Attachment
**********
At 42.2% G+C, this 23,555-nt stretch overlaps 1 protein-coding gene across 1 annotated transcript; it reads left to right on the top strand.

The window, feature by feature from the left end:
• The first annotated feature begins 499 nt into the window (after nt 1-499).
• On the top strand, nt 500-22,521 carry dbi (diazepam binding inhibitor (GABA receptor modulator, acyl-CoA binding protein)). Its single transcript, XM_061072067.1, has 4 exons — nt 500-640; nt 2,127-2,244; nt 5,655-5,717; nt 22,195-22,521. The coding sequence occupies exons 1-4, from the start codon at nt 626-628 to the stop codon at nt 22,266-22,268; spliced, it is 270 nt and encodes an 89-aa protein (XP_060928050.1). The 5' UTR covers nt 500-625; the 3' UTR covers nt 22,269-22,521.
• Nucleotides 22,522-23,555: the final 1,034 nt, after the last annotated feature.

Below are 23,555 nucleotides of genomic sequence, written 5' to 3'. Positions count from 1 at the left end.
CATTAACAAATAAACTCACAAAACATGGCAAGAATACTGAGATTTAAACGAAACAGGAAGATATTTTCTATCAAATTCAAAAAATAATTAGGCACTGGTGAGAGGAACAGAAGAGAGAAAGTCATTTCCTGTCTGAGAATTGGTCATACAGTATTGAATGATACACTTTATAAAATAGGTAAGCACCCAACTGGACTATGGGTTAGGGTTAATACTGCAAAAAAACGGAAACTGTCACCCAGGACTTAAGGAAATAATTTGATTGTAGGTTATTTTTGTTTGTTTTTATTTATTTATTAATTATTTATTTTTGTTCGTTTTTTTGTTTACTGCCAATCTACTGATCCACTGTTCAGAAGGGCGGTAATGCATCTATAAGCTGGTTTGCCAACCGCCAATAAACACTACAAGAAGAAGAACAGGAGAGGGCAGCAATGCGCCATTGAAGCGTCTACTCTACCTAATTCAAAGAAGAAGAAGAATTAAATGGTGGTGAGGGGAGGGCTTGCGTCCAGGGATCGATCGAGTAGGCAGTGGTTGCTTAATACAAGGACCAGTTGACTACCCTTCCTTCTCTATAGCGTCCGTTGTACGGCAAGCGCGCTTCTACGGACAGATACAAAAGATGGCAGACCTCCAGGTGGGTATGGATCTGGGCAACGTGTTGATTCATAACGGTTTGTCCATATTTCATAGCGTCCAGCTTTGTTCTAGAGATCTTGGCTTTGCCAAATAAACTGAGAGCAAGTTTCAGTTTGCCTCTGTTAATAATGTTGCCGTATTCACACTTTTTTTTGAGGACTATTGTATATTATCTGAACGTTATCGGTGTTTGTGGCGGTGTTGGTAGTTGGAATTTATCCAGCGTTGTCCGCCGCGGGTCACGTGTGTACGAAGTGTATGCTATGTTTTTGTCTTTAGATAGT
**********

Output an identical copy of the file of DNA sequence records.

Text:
At 42.2% G+C, this 23,555-nt stretch overlaps 1 protein-coding gene across 1 annotated transcript; it reads left to right on the top strand.

The window, feature by feature from the left end:
• The first annotated feature begins 499 nt into the window (after nt 1-499).
• On the top strand, nt 500-22,521 carry dbi (diazepam binding inhibitor (GABA receptor modulator, acyl-CoA binding protein)). Its single transcript, XM_061072067.1, has 4 exons — nt 500-640; nt 2,127-2,244; nt 5,655-5,717; nt 22,195-22,521. The coding sequence occupies exons 1-4, from the start codon at nt 626-628 to the stop codon at nt 22,266-22,268; spliced, it is 270 nt and encodes an 89-aa protein (XP_060928050.1). The 5' UTR covers nt 500-625; the 3' UTR covers nt 22,269-22,521.
• Nucleotides 22,522-23,555: the final 1,034 nt, after the last annotated feature.

Below are 23,555 nucleotides of genomic sequence, written 5' to 3'. Positions count from 1 at the left end.
CATTAACAAATAAACTCACAAAACATGGCAAGAATACTGAGATTTAAACGAAACAGGAAGATATTTTCTATCAAATTCAAAAAATAATTAGGCACTGGTGAGAGGAACAGAAGAGAGAAAGTCATTTCCTGTCTGAGAATTGGTCATACAGTATTGAATGATACACTTTATAAAATAGGTAAGCACCCAACTGGACTATGGGTTAGGGTTAATACTGCAAAAAAACGGAAACTGTCACCCAGGACTTAAGGAAATAATTTGATTGTAGGTTATTTTTGTTTGTTTTTATTTATTTATTAATTATTTATTTTTGTTCGTTTTTTTGTTTACTGCCAATCTACTGATCCACTGTTCAGAAGGGCGGTAATGCATCTATAAGCTGGTTTGCCAACCGCCAATAAACACTACAAGAAGAAGAACAGGAGAGGGCAGCAATGCGCCATTGAAGCGTCTACTCTACCTAATTCAAAGAAGAAGAAGAATTAAATGGTGGTGAGGGGAGGGCTTGCGTCCAGGGATCGATCGAGTAGGCAGTGGTTGCTTAATACAAGGACCAGTTGACTACCCTTCCTTCTCTATAGCGTCCGTTGTACGGCAAGCGCGCTTCTACGGACAGATACAAAAGATGGCAGACCTCCAGGTGGGTATGGATCTGGGCAACGTGTTGATTCATAACGGTTTGTCCATATTTCATAGCGTCCAGCTTTGTTCTAGAGATCTTGGCTTTGCCAAATAAACTGAGAGCAAGTTTCAGTTTGCCTCTGTTAATAATGTTGCCGTATTCACACTTTTTTTTGAGGACTATTGTATATTATCTGAACGTTATCGGTGTTTGTGGCGGTGTTGGTAGTTGGAATTTATCCAGCGTTGTCCGCCGCGGGTCACGTGTGTACGAAGTGTATGCTATGTTTTTGTCTTTAGATAGT